Yellow-billed Pintail




Yellow-billed Pintail in South America

Scientific name: Anas georgica

Family: Anatidae

Spanish name: Pato maicero

Migration: Partial Neotropical migrant

Population estimate: 100,000-1,000,000 ([1])

Trend: Stable ([1])

Ramsar Criterion 6 (1% level): 10,000 ([1])

IUCN Conservation status: Not known to have unfavourable conservation status


Distribution and abundances

The subspecies A. geogica spinicauda distributes in southern South America (Argentina, Chile, Uruguay, Paraguay and South-eastern Brazil) south to Tierra del Fuego and the Malvinas / Falkland Islands, and also along the Andes up to south-western Colombia. One of the commonest ducks in Argentina and Chil, with the highest abundances recorded within the Pampas and central Chile (link to Abundances map). Sites reaching the 1% threshold (Ramsar Convention Criterion No. 6) are: Meseta de Strobel, Cañada Tres Árboles and Cañada Morteros in Argentina.


Migration and seasonality

Breeding from central Argentina (Cordoba, Santa Fe and Buenos Aires provinces) south to Tierra del Fuego and the Malvinas / Falkland Islands, migrating northwards in the autumn to Santiago del Estero and the southern Andes. Some populations migrate also to Bolivia, Paraguay, Uruguay and southern Brazil (bird banded in Buenos Aires province in Argentina was recovered in Rio Grande do Sul, Brazil). In Tierra del Fuego birds leave in March / April to come back by August / September. Migration occurs along the western, central and eastern Argentina routes. Some birds spend the whole year in southern Patagonia (link to Seasonality map).



All kind of wetlands, including lakes and lagoons with vegetated wide shallows, fresh-water marshes, marine coasts, estuaries, saltmarshes and tidal creeks, rivers, flooded grasslands, stubble and rice-fields.


Habits and interactions with human activities

Gregarious during the non-breeding season, in large flocks and sometimes in mixed flocks with other duck species, like the Speckled Teal (Anas flavirostris). Common in artificial ponds close to farm houses, sharing the habitat with poultry. Also in rice fields and crops and in some areas considered a pest of rice and corn. A game species, undergoing a high hunting pressure in southern South America.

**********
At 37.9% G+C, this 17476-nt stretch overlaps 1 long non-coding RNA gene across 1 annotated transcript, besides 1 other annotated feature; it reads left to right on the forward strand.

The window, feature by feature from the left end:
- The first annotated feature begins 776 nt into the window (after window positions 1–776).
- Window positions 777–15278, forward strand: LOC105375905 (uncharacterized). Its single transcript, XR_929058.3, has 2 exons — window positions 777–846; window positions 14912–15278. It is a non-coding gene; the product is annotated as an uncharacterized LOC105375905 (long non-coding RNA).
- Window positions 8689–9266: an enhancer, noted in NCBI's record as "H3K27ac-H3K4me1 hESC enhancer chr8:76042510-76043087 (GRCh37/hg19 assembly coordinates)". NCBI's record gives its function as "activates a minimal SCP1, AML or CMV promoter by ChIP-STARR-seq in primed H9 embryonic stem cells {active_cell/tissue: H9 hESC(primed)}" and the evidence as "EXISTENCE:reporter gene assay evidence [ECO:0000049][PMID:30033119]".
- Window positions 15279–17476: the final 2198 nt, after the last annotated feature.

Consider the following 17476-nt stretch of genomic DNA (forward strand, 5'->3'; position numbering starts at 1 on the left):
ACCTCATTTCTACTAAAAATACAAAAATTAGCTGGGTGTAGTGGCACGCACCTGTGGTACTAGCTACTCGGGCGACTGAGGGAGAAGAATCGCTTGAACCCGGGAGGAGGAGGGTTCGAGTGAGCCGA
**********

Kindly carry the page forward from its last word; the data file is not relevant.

Albrieu, C., S. Imberti & S. Ferrari. 2004. Las aves de la Patagonia Sur - El Estuario del Río Gallegos y zonas aledañas. Ed. Univ. Nac. Patagonia Austral, Río Gallegos. 204 pp.

Blanco, D.E., B. López-Lanús, R.A. Dias, A. Azpiroz & F. Rilla. 2006. Uso de arroceras por chorlos y playeros migratorios en el sur de América del Sur. Implicancias de conservación y manejo. Wetlands International. Buenos Aires, Argentina.

Canevari, M., P. Canevari, G.R. Carrizo, G. Harris, J. Rodríguez Mata & R. Straneck. 1991. Nueva Guía de las Aves Argentinas. Fundación Acindar. Santiago de Chile. Tome I: 200 pp. and Tome II: 182 pp.

del Hoyo, J., A. Elliott & J. Sargatal (eds). 1992. Handbook of the Birds of the World. Vol. 1. Ostrich to Ducks. Lynx Ed., Barcelona.

Fjeldsa, J. & N. Krabbe. 1990. Birds of the High Andes. Zoological Museum, Univ. of Copenhagen, Denmark.

Menegheti, J.O. & J.C. Dotto. 2002. Regulaciones de caza en Rio Grande do Sul y resultados de los monitoreos de Anátidos: acuerdos y controversias; in Blanco, D.E., J. Beltrán & V. de la Balze (eds.): Primer Taller sobre la Caza de Aves Acuáticas: 59-66. Wetlands International.

Menegheti, J.O., F. Rilla & M.I. Burger. 1990. Waterfowl in South America: their status, trends and distribution. In Matthews, G.V.T. (ed.): Managing Waterfowl Populations: 97-103. Proc. IWRB Symposium, Astrakhan 1989. IWRB Publ. 12. Slimbridge, UK.

Olrog, C.C. 1963. Lista y distribución de las aves argentinas. Opera Lilloana IX, Tucumán.

Olrog, C.C. 1968. El anillado de aves en la Argentina: 1964-1966 – Quinto informe. Neotropica 14 (43): 17-22.

Olrog, C.C. 1971. El anillado de aves en la Argentina: 1961-1971 - Séptimo informe. Neotropica 17 (53): 97-100.

Olrog, C.C. 1973. El anillado de aves en la Argentina: 1961-1972 – Octavo informe. Neotropica 19 (59): 69-72.

Rodríguez Mata, J., F. Erize & M. Rumboll. 2006. Guía de Campo Collins – Aves de Sudamérica: No Passeriformes. Harper Collins Ltd.

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Woods, R.W. & Anne Woods. 1997. Atlas of Breeding birds of the Falkland Islands. Anthony Nelson, England. 190 pp.




Authors: Daniel E. Blanco, Román Baigún & Bernabé López-Lanús

Data compiler: Diego Monteleone

Photographer: Roberto Güller

Recommended citation: Blanco D.E., R. Baigún & B. López-Lanús. 2008. Yellow-billed Pintail in South America factsheet. Wetlands International for the Global Avian Influenza Network for Surveillance / WCS / USAID.

([1] ) For subspecies Anas georgica spinicauda; not including the Falkland / Malvinas Islands (1,800-3,000 birds) and the subspecies A.g. georgica (< 10,000).




Click on the link to download the factsheet in pdf format: Yellow-billed Pintail



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